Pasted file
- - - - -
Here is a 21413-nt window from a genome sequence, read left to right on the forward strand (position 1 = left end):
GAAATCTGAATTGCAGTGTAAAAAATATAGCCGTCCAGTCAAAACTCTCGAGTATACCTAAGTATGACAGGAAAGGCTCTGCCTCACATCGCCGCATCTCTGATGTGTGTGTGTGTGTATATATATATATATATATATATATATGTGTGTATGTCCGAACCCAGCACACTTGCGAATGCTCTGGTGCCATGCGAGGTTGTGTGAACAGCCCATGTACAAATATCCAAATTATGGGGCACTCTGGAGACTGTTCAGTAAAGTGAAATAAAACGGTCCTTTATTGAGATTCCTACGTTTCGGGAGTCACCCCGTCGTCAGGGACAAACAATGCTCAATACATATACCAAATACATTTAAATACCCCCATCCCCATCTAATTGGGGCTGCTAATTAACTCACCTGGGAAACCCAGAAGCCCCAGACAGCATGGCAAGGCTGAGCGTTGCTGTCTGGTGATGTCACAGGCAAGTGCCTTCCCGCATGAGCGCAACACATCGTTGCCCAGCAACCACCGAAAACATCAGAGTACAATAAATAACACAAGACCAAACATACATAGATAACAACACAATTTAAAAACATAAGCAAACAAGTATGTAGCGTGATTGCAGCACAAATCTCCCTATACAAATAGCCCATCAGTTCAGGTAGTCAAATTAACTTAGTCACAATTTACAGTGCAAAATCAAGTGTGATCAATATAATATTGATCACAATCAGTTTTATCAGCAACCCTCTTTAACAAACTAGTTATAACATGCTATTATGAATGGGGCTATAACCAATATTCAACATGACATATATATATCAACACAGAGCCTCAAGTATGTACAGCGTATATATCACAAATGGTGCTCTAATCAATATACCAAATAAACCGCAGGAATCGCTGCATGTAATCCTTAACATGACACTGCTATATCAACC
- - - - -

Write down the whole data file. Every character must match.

Here is a 21413-nt window from a genome sequence, read left to right on the forward strand (position 1 = left end):
GAAATCTGAATTGCAGTGTAAAAAATATAGCCGTCCAGTCAAAACTCTCGAGTATACCTAAGTATGACAGGAAAGGCTCTGCCTCACATCGCCGCATCTCTGATGTGTGTGTGTGTGTATATATATATATATATATATATATATGTGTGTATGTCCGAACCCAGCACACTTGCGAATGCTCTGGTGCCATGCGAGGTTGTGTGAACAGCCCATGTACAAATATCCAAATTATGGGGCACTCTGGAGACTGTTCAGTAAAGTGAAATAAAACGGTCCTTTATTGAGATTCCTACGTTTCGGGAGTCACCCCGTCGTCAGGGACAAACAATGCTCAATACATATACCAAATACATTTAAATACCCCCATCCCCATCTAATTGGGGCTGCTAATTAACTCACCTGGGAAACCCAGAAGCCCCAGACAGCATGGCAAGGCTGAGCGTTGCTGTCTGGTGATGTCACAGGCAAGTGCCTTCCCGCATGAGCGCAACACATCGTTGCCCAGCAACCACCGAAAACATCAGAGTACAATAAATAACACAAGACCAAACATACATAGATAACAACACAATTTAAAAACATAAGCAAACAAGTATGTAGCGTGATTGCAGCACAAATCTCCCTATACAAATAGCCCATCAGTTCAGGTAGTCAAATTAACTTAGTCACAATTTACAGTGCAAAATCAAGTGTGATCAATATAATATTGATCACAATCAGTTTTATCAGCAACCCTCTTTAACAAACTAGTTATAACATGCTATTATGAATGGGGCTATAACCAATATTCAACATGACATATATATATCAACACAGAGCCTCAAGTATGTACAGCGTATATATCACAAATGGTGCTCTAATCAATATACCAAATAAACCGCAGGAATCGCTGCATGTAATCCTTAACATGACACTGCTATATCAACC